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1.  The transition of adult patients with childhood-onset chronic diseases from pediatric to adult healthcare systems: a survey of the perceptions of Japanese pediatricians and child health nurses 
Background
Advances in medical science have enabled many children with chronic diseases to survive to adulthood. The transition of adult patients with childhood-onset chronic diseases from pediatric to adult healthcare systems has received attention in Europe and the United States. We conducted a questionnaire survey among 41 pediatricians at pediatric hospitals and 24 nurses specializing in adolescent care to compare the perception of transition of care from pediatric to adult healthcare services for such patients.
Findings
Three-fourths of the pediatricians and all of the nurses reported that transition programs were necessary. A higher proportion of the nurses realized the necessity of transition and had already developed such programs. Both pediatricians and nurses reported that a network covering the transition from pediatric to adult healthcare services has not been established to date.
Conclusions
It has been suggested that spreading the importance of a transition program among pediatricians and developing a pediatric-adult healthcare network would contribute to the biopsychosocial well-being of adult patients with childhood-onset chronic disease.
doi:10.1186/1751-0759-6-8
PMCID: PMC3383542  PMID: 22433283
Transition of care; Pediatrician; Child health nurse; Adult patients with child-onset chronic illness; Psychosomatic problems
2.  Intracellular magnesium of obese and type 2 diabetes mellitus children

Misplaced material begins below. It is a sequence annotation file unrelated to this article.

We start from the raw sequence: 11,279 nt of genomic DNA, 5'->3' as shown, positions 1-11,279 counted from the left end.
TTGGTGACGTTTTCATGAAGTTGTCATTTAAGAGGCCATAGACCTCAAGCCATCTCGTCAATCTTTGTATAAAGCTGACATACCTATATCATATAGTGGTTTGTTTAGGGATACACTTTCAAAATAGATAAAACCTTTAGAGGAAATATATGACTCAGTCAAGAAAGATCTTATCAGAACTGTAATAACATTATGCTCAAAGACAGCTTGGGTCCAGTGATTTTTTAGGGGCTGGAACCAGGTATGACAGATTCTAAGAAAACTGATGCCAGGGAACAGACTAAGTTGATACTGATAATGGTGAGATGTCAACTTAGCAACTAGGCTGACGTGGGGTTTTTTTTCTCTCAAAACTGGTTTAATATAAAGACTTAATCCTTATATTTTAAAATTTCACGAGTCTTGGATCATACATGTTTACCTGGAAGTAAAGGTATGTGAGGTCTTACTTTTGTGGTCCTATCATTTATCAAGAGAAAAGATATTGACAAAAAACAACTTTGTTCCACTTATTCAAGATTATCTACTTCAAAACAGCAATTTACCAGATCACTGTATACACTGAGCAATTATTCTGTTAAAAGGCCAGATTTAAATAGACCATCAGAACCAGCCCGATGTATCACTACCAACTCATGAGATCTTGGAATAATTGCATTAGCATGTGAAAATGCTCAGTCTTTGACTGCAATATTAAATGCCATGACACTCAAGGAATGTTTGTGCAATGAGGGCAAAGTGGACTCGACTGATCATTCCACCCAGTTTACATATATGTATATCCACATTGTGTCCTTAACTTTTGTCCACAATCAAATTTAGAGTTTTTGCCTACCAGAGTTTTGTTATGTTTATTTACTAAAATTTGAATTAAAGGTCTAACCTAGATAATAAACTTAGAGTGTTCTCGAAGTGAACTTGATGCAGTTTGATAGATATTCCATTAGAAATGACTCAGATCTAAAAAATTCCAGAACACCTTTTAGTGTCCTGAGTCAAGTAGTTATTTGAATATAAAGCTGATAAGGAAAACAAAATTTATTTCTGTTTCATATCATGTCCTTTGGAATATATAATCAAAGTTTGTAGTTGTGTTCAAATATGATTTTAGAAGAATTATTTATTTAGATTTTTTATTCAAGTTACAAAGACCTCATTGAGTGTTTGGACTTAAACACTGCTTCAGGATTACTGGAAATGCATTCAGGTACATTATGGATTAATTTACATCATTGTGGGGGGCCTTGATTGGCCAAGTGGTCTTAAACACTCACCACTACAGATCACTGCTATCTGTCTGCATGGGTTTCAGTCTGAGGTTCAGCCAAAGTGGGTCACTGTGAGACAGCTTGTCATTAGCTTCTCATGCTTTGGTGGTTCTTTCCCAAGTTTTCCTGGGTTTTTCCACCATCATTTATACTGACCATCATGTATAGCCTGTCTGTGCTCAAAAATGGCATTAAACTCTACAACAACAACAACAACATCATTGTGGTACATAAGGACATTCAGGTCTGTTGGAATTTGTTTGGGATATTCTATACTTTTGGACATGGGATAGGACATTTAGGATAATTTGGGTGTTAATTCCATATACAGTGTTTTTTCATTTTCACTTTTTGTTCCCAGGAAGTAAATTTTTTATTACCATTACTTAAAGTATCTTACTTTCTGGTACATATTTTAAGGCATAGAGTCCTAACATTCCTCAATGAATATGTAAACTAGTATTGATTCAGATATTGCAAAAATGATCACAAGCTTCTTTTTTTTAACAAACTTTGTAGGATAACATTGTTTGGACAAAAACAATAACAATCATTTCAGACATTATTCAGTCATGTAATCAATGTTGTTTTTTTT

Diabetes Therapy  2010;1(1):25-31.
Introduction
Magnesium is a critical cofactor in numerous enzymatic reactions. Diabetic patients and obese subjects are often reported to have intracellular magnesium ([Mg2+]i) deficiency. We studied the change of [Mg2+]i in obese children and children with type 2 diabetes mellitus (DM2) after educational intervention or treatment.
Methods
A total of 25 subjects were included: 13 with simple obesity (10 male, 3 female; mean age 16±8 years, intervention period 1.0±0.6 years), 12 with DM2 (8 male, 4 female; mean age 15±3 years, medication period 1.1±0.7 years), and 16 controls (8 male, 8 female; mean age 17±7 years). By using a fluorescent probe, mag-fura-2, we examined the basal and insulin-stimulated [Mg2+]i of platelets in the blood. Plasma leptin, ghrelin, adiponectin, and resistin levels were determined with the use of enzyme-linked immunosorbent assay (ELISA).
Results
Mean basal [Mg2+]i was lower in the obesity (160±65 μmol/L) and DM2 groups (140±30 μmol/L) compared with the control group (330±28 μmol/L). The elevated [Mg2+]i after insulin stimulation was also lower in these two groups (420±140 μmol/L, and 330±70 μmol/L, respectively) compared with the control group (690±270 μmol/L). In the DM2 group, the basal [Mg2+]i was significantly increased after treatment, while in the obesity group, stimulated [Mg2+]i was increased after intervention.
Conclusion
Platelet [Mg2+]i increased after intervention in children with obesity or DM2.
doi:10.1007/s13300-010-0003-7
PMCID: PMC3118274  PMID: 22127671
child; education; magnesium; obesity
3.  Intracellular magnesium of obese and type 2 diabetes mellitus children 
Diabetes Therapy  2010;1(1):25-31.
Introduction